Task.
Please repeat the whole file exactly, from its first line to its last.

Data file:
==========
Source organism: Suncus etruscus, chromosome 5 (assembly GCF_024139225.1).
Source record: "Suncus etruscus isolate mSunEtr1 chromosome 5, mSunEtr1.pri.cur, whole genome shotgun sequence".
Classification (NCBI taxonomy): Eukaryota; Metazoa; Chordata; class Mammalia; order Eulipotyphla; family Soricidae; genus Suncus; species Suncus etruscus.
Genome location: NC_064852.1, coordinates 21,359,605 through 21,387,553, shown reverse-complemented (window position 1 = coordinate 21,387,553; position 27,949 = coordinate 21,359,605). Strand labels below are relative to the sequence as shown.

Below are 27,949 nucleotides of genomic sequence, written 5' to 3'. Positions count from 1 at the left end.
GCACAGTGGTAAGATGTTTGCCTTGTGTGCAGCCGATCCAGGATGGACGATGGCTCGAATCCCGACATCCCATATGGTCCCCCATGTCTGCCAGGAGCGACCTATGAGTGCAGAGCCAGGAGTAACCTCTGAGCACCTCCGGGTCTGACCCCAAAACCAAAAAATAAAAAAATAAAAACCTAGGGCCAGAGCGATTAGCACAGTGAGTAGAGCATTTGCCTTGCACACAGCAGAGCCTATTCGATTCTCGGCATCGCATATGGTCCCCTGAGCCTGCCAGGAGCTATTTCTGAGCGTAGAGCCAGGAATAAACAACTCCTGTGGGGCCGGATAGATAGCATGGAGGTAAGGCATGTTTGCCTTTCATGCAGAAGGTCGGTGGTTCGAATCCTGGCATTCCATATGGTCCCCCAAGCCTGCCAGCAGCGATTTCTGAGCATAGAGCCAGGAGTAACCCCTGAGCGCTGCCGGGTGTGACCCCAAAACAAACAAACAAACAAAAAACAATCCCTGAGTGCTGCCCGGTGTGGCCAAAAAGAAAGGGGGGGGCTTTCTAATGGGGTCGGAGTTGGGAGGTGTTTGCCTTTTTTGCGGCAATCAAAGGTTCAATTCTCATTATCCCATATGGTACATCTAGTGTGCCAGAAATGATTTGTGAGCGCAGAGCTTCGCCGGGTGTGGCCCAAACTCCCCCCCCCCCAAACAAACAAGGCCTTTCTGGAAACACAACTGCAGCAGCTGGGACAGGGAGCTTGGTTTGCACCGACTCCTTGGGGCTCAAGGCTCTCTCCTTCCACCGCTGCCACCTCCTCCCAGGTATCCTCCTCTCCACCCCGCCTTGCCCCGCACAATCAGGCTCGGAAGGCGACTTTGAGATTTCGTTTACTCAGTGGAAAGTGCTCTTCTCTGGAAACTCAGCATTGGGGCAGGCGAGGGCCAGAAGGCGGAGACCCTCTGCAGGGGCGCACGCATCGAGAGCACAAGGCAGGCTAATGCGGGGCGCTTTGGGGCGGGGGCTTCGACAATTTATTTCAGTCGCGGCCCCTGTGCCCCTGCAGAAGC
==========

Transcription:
Source organism: Suncus etruscus, chromosome 5 (assembly GCF_024139225.1).
Source record: "Suncus etruscus isolate mSunEtr1 chromosome 5, mSunEtr1.pri.cur, whole genome shotgun sequence".
Classification (NCBI taxonomy): Eukaryota; Metazoa; Chordata; class Mammalia; order Eulipotyphla; family Soricidae; genus Suncus; species Suncus etruscus.
Genome location: NC_064852.1, coordinates 21,359,605 through 21,387,553, shown reverse-complemented (window position 1 = coordinate 21,387,553; position 27,949 = coordinate 21,359,605). Strand labels below are relative to the sequence as shown.

Below are 27,949 nucleotides of genomic sequence, written 5' to 3'. Positions count from 1 at the left end.
GCACAGTGGTAAGATGTTTGCCTTGTGTGCAGCCGATCCAGGATGGACGATGGCTCGAATCCCGACATCCCATATGGTCCCCCATGTCTGCCAGGAGCGACCTATGAGTGCAGAGCCAGGAGTAACCTCTGAGCACCTCCGGGTCTGACCCCAAAACCAAAAAATAAAAAAATAAAAACCTAGGGCCAGAGCGATTAGCACAGTGAGTAGAGCATTTGCCTTGCACACAGCAGAGCCTATTCGATTCTCGGCATCGCATATGGTCCCCTGAGCCTGCCAGGAGCTATTTCTGAGCGTAGAGCCAGGAATAAACAACTCCTGTGGGGCCGGATAGATAGCATGGAGGTAAGGCATGTTTGCCTTTCATGCAGAAGGTCGGTGGTTCGAATCCTGGCATTCCATATGGTCCCCCAAGCCTGCCAGCAGCGATTTCTGAGCATAGAGCCAGGAGTAACCCCTGAGCGCTGCCGGGTGTGACCCCAAAACAAACAAACAAACAAAAAACAATCCCTGAGTGCTGCCCGGTGTGGCCAAAAAGAAAGGGGGGGGCTTTCTAATGGGGTCGGAGTTGGGAGGTGTTTGCCTTTTTTGCGGCAATCAAAGGTTCAATTCTCATTATCCCATATGGTACATCTAGTGTGCCAGAAATGATTTGTGAGCGCAGAGCTTCGCCGGGTGTGGCCCAAACTCCCCCCCCCCCAAACAAACAAGGCCTTTCTGGAAACACAACTGCAGCAGCTGGGACAGGGAGCTTGGTTTGCACCGACTCCTTGGGGCTCAAGGCTCTCTCCTTCCACCGCTGCCACCTCCTCCCAGGTATCCTCCTCTCCACCCCGCCTTGCCCCGCACAATCAGGCTCGGAAGGCGACTTTGAGATTTCGTTTACTCAGTGGAAAGTGCTCTTCTCTGGAAACTCAGCATTGGGGCAGGCGAGGGCCAGAAGGCGGAGACCCTCTGCAGGGGCGCACGCATCGAGAGCACAAGGCAGGCTAATGCGGGGCGCTTTGGGGCGGGGGCTTCGACAATTTATTTCAGTCGCGGCCCCTGTGCCCCTGCAGAAGC